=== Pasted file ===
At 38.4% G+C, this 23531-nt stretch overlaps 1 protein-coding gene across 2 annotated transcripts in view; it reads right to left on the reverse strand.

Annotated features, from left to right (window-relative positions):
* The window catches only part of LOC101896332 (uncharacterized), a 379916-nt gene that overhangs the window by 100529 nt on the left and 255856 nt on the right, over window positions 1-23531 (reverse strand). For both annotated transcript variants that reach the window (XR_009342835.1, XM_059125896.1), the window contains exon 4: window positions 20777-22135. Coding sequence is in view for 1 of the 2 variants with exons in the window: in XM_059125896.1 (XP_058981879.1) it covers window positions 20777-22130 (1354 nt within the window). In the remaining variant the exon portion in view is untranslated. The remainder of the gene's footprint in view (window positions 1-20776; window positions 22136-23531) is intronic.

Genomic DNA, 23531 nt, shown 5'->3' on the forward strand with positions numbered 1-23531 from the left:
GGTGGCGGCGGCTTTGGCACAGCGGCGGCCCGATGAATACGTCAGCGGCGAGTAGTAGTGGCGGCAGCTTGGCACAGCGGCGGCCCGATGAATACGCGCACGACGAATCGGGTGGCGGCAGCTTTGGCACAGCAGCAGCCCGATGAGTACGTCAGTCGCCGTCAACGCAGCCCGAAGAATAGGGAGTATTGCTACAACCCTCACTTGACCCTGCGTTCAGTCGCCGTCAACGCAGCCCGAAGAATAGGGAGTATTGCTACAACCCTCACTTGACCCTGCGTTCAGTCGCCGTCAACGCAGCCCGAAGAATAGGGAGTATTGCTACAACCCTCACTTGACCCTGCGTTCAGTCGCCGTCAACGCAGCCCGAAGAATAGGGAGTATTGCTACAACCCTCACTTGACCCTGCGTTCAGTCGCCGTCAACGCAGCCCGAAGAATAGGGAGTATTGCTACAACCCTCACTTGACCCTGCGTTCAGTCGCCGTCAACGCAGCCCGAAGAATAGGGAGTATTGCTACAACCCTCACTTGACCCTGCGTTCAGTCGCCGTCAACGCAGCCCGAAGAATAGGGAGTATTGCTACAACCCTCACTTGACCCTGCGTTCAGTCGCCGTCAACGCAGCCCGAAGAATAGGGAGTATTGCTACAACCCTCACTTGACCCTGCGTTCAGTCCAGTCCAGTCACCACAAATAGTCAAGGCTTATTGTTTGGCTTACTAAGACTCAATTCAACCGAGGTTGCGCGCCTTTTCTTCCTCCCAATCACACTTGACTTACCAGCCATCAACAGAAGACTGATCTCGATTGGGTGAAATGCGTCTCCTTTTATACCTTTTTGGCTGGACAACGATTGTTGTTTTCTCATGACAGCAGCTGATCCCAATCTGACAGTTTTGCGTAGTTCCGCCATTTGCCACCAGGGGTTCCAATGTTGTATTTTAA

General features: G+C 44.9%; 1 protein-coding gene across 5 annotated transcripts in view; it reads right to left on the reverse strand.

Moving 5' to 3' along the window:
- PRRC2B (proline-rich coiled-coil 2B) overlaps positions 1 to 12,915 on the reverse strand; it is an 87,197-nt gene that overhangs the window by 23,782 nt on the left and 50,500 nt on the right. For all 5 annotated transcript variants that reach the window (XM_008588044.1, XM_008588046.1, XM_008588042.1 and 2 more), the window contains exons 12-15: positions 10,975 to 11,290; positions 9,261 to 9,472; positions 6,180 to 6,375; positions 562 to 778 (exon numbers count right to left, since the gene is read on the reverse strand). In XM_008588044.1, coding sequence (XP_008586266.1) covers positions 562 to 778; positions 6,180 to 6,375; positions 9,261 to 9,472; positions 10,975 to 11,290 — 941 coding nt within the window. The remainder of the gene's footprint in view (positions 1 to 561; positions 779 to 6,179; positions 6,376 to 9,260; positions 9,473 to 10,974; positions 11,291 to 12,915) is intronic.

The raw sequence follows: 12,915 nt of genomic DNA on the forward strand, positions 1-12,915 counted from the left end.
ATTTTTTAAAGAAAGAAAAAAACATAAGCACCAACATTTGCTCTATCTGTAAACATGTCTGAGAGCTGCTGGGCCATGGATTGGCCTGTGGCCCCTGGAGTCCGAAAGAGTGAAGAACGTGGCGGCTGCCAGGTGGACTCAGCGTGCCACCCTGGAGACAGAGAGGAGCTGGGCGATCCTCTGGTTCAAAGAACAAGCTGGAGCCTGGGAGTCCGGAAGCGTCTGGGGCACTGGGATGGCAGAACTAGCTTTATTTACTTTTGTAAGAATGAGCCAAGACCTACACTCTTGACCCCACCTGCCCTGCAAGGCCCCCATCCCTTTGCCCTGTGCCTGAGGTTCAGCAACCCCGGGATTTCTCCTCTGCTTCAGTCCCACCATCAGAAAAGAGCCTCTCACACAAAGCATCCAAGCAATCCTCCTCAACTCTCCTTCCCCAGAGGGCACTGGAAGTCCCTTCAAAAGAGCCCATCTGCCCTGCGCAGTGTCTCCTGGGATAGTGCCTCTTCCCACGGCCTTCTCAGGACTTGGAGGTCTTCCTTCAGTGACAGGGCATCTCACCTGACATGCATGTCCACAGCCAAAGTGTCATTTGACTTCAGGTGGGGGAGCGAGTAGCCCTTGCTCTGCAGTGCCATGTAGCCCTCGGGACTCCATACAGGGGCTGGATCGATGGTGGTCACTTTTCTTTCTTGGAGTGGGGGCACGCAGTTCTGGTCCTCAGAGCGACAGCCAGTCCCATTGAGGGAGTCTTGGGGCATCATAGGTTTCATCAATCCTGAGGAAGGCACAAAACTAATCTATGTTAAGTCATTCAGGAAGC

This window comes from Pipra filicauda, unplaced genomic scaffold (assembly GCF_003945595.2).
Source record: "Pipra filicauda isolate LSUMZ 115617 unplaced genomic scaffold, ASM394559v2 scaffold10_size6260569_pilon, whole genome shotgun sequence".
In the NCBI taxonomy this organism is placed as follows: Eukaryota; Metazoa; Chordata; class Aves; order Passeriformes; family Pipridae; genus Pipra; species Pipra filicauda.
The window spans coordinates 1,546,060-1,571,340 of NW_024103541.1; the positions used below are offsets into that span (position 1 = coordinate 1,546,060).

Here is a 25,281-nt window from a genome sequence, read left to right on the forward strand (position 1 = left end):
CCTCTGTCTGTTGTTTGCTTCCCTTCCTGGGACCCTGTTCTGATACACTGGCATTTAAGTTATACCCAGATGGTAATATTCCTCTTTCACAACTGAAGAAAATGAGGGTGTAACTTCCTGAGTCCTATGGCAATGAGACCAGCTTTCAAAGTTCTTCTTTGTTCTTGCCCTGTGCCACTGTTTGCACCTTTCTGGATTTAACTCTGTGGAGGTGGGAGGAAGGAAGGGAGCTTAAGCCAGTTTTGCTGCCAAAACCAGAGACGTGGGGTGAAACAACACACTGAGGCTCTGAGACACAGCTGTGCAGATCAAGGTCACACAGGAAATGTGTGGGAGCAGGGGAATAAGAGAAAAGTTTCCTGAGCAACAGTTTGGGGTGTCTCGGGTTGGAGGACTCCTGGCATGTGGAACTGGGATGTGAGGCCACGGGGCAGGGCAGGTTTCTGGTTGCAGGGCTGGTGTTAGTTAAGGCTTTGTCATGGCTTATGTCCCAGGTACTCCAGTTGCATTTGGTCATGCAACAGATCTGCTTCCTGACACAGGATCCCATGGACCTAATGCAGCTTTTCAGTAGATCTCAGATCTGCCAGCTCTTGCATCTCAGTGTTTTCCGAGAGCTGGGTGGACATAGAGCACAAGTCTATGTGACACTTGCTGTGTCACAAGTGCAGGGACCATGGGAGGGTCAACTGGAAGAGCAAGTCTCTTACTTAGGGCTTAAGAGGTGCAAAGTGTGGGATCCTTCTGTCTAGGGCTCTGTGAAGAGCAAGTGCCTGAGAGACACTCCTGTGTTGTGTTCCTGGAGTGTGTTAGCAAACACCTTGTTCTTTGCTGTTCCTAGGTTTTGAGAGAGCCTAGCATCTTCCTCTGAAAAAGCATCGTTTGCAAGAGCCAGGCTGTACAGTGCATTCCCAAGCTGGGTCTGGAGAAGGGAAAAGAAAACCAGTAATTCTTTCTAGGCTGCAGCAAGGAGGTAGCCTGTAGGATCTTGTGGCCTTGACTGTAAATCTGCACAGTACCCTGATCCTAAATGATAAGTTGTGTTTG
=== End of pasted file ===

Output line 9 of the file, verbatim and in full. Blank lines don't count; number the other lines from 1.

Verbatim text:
The raw sequence follows: 12,915 nt of genomic DNA on the forward strand, positions 1-12,915 counted from the left end.